How Sex Rocks the Vote


| September / October 2003

For 70 years, divisions in American politics broke along economic lines. Generally speaking, blue-collar workers voted Democrat; white-collar workers voted Republican. But today there is a more reliable predictor of people's political allegiances than their pocketbooks: where they stand on sexual issues.

Dick Morris and Mark Penn, advisers to Bill Clinton during the 1996 election campaign, came up with a polling technique that produced consistent results: The more liberal a person was on sexual attitudes, the more likely the person was to vote Democrat. Conversely, the likelihood a person would vote Republican rose in direct proportion to how conservative his or her attitudes were toward sex.

A map showing percentages of adult movies in the home-video market by state 'bore an eerie resemblance' to the 2000 election results, remarked former Delaware governor Pete du Pont in a recent Wall Street Journal Web site column. A survey conducted by the Sexuality Information and Education Council of the United States (www.siecus.org) also found that the vast majority of states that voted for George W. Bush are states that are less responsive to issues of sexual rights and sexual health. Criteria used in this survey included the right to engage in sexual behavior in private, the right to express one's sexual orientation, and the right to sexual information and health services.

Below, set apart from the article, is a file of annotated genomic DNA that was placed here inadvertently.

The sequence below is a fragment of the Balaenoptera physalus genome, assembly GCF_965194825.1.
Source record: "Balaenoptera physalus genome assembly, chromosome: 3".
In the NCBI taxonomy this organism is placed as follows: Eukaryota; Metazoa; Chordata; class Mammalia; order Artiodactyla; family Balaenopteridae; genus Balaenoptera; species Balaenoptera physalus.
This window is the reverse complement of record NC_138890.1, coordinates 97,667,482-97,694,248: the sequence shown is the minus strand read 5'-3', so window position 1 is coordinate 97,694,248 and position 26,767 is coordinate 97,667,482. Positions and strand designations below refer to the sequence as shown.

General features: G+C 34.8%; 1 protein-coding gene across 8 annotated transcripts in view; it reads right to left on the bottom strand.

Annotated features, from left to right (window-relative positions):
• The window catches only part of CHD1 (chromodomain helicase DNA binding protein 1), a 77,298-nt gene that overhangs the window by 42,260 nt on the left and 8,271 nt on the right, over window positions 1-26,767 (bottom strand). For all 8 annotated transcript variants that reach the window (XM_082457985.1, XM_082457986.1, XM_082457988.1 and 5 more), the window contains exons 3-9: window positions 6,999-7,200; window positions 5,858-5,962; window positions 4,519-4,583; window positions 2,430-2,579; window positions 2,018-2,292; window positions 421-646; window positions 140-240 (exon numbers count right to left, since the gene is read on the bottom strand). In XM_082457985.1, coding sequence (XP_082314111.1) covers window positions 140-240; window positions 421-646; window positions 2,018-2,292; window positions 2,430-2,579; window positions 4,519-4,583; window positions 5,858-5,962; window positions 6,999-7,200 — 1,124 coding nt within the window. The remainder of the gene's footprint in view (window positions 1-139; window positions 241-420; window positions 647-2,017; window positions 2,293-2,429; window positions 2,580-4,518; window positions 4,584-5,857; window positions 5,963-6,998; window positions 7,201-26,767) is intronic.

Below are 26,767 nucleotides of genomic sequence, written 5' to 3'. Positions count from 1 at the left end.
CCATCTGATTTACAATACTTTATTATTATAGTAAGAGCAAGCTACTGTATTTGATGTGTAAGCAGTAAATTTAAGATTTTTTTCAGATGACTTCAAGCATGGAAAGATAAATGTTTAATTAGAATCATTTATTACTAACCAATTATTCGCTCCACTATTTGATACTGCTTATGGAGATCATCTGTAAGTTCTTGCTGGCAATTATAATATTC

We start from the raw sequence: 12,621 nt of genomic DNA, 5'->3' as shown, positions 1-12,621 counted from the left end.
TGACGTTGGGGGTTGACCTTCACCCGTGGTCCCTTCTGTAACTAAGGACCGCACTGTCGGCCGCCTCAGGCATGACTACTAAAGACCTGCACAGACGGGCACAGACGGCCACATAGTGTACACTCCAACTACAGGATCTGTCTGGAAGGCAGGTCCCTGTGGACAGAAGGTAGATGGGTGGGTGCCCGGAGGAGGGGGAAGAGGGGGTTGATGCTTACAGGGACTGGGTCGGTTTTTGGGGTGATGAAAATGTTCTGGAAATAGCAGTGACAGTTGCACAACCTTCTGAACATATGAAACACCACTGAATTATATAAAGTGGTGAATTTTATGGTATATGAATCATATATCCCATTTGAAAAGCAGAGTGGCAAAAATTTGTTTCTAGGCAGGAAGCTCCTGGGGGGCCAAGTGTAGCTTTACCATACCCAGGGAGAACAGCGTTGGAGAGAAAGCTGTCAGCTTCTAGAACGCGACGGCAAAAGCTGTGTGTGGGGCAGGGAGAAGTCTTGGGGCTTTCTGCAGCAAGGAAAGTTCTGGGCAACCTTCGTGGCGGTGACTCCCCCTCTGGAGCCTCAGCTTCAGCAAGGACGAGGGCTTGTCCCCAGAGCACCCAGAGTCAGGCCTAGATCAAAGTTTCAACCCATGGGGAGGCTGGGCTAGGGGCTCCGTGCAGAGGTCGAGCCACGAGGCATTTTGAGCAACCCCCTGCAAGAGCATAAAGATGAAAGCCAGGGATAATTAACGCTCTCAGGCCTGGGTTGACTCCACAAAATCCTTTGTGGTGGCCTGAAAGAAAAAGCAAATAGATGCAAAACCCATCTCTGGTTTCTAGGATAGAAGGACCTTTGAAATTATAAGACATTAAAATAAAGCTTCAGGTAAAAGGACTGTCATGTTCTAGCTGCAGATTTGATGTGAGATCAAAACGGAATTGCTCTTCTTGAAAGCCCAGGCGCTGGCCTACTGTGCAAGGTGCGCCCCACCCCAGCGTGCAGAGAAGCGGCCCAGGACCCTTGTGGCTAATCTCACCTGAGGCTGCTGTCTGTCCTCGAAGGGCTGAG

'Whereas elections once pitted the party of the working class against the party of Wall Street,' writes Thomas Byrne Edsall in The Atlantic Monthly (Jan./Feb. 2003), 'they now pit voters who believe in a fixed and universal morality against those who see moral issues, especially sexual ones, as elastic and subject to personal choice.' Edsall goes on to state that there is only 'one thing that trumps sex: war. As long as a terrorist attack is a serious threat, war talk will dominate elections. But sex, unlike war, does not go away; its return to political center stage is inevitable. And that is decidedly to the Democrats' advantage.'



This means, alarmingly, that continued war and the threat (or perceived threat) of terrorism could be George W. Bush's best hope for winning another term. Now that the Republicans control both the Senate and the House, they are aggressively pushing a sexually conservative agenda. But as Edsall projects, 'positioning the Republican Party as the party of sexual repression would be devastating to its electoral prospects.' So it will be a fine line for the Bush administration to tread: working furiously at passing legislation to fulfill its promises to the conservative right while downplaying its agenda in the media to keep swing voters in hand for 2004.

Anne Geske is an Utne intern.